On February 19, 2019, Al Jazeera published an article, “Death Toll in Last Week’s Nigeria Attack Doubles to 130,” providing updated information on the attacks in the northwestern state of Kaduna. Though the incident came just hours before presidential and legislative elections, Kaduna’s governor, Nasir Ahmad el-Rufai, stated that police were still investigating possible motives. Nevertheless, elections were delayed by one week in an area where election violence is not new. In the weeks preceding and following the Nigerian elections, there were assaults across the country, though the one in Kaduna was seen as the worst.
Despite a supposed predilection for violence in the region, Al Jazeera reports that citizens “mostly coexist peacefully.” The apparent targeting of innocent people in what some posit as religiously-charged tensions between the predominantly Muslim north and predominantly Christian south, according to unnamed governing officials, is to “wipe out certain communities.” The majority Muslim north is also home to the Fulani ethnic group, and the majority Christian south is home to the Adara ethnic group—two among 250 ethnic groups in Nigeria. Saleh Momale, Kaduna’s Peace Commissioner, says that these are things society suffers from when there is breakdown in inter-community relations. Resolutions between the north and south have been rare, and with demand for land in Nigeria growing by the day, fear of violence over land use and resources in Nigeria continues.
Many of the victims in the Kaduna attack were burned, which made searching for survivors and identifying victims extremely challenging. Community leader Alhajji Ibrahim says there are still people missing and the death count is still on. Survivors described hundreds of armed men killing and beheading whole families. Some locals believe that the attacks were a retaliation from violence that occurred in October, which killed about 55 people. Along with the article, Al Jazeera posted a video talking with government officials and survivors of the attack. One survivor, Ishaku Sabiyu, managed to escape with only a bullet wound to the arm, but lost his wife, four children, and elderly parents. The husband of Fatuma Daku, another survivor, was beheaded in the village square, leaving Daku on her own to care for her two injured grandsons, 4-year-old Ibraham and 2-and-a-half-year-old Bashir. Survivors reported that the attackers shot anyone who tried to escape. Many survivors were gathered together in the open, suffering shocked from witnessing the killings, beheadings, and torching of houses.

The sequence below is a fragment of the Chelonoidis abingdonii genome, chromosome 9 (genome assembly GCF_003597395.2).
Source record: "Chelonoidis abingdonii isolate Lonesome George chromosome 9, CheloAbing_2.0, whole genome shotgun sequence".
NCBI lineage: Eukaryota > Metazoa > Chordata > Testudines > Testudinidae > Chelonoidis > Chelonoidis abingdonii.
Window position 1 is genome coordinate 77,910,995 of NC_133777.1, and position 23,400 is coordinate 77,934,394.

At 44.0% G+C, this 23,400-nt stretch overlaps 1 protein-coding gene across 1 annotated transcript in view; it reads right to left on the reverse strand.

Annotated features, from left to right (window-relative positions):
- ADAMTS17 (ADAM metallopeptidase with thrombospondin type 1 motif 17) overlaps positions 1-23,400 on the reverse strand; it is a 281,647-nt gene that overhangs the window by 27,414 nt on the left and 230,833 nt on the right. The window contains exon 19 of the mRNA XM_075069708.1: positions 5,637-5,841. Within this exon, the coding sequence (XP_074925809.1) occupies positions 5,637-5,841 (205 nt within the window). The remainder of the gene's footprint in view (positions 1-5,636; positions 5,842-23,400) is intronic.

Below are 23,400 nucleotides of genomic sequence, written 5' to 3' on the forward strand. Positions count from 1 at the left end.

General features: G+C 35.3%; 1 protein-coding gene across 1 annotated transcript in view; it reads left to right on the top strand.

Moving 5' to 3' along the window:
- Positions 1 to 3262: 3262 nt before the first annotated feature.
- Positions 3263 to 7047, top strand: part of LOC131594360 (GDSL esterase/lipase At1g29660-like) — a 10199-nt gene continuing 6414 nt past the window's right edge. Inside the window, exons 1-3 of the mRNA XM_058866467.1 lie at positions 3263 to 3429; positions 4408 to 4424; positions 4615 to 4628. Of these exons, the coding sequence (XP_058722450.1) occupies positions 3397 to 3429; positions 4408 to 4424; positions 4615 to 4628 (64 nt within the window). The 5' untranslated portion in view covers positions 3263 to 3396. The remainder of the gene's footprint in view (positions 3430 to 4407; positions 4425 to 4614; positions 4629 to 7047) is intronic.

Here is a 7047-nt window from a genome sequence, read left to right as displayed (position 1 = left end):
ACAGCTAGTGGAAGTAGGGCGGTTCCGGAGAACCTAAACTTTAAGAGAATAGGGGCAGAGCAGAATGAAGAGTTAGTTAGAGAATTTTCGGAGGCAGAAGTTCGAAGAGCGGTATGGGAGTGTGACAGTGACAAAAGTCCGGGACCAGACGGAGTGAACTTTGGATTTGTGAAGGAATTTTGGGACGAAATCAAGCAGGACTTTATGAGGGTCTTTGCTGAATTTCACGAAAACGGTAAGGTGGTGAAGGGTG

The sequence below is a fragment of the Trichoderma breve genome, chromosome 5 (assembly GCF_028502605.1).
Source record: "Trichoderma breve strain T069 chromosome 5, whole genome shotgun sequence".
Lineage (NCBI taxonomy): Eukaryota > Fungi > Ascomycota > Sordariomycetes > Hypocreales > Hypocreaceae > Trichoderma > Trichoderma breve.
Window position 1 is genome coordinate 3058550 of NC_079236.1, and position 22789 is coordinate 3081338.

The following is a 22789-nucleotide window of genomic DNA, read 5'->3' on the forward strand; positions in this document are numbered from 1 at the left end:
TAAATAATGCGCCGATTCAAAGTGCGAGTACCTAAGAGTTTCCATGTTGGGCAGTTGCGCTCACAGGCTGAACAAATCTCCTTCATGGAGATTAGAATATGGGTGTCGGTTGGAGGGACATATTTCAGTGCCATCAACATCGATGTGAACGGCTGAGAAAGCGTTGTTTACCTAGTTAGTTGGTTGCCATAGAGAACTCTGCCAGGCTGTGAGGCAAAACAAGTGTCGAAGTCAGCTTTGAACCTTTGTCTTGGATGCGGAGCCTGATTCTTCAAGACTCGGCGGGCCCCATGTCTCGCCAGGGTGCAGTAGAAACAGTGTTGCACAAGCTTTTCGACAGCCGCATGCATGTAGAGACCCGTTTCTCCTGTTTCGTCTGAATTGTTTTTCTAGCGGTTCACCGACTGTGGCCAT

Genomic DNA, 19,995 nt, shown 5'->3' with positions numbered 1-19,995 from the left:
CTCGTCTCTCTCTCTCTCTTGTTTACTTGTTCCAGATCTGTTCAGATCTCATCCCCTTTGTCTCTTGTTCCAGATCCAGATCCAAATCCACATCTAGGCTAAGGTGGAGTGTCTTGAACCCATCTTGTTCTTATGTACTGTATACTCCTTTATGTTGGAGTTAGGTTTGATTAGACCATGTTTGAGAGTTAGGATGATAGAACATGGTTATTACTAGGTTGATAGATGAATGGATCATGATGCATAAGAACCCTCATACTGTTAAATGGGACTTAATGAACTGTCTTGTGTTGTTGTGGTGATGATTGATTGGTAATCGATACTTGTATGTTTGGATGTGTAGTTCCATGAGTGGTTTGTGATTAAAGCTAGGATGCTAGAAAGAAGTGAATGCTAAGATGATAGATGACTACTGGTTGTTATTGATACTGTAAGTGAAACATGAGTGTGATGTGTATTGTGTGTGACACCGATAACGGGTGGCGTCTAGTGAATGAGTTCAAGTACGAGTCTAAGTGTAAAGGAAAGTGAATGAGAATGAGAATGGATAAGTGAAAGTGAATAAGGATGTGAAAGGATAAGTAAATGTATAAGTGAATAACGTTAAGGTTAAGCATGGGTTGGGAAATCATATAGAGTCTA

In addition to Al Jazeera’s coverage of the Kaduna attack, in February 2019, the New Humanitarian published an important article, “Countering Militancy in the Sahel.” Drawing on 19-research articles, this article identified root causes of violence in the region, including insights on recruitment, motivations, the role of security forces, demobilization strategies, and the reintegration of former fights—all offering angles and perspectives seldom encountered in the US corporate press.
Although some of the recent atrocities in Nigeria have been covered in establishment media, this particular story has been all but left out of headlines. CNN reported an attack on the motorcade that was carrying Borno state governor Kashim Shettima on February 14, however has yet to cover the Kaduna attack. TIME released an article in early February on an attack by the terrorist organization Boko Haram in which 60 people were murdered in the northeastern town of Rann. Besides Al Jazeera, Reuters is the other publication with an original, though similarly cited, account of the Kaduna attack. Other news sources have reposted the Reuters article, including the popular Business Insider. Coverage on this tragedy has been produced mainly by media sources located outside of the US with virtually no representation in the establishment press.
“Death Toll in Last Week’s Nigeria Attack Doubles to 130,” Al Jazeera, February 19, 2019, www.aljazeera.com/news/2019/02/death-toll-week-nigeria-attack-doubles-130-190219193655675.html.
“Countering Militancy in the Sahel,” The New Humanitarian, February 26, 2019, https://www.thenewhumanitarian.org/in-depth/countering-militancy-sahel.
Student Researchers: Alexander Baptiste, Alyssa Lash, Caroline Lussier, and Erica Rindels (University of Massachusetts Amherst)
Faculty Evaluator: Allison Butler (University of Massachusetts Amherst)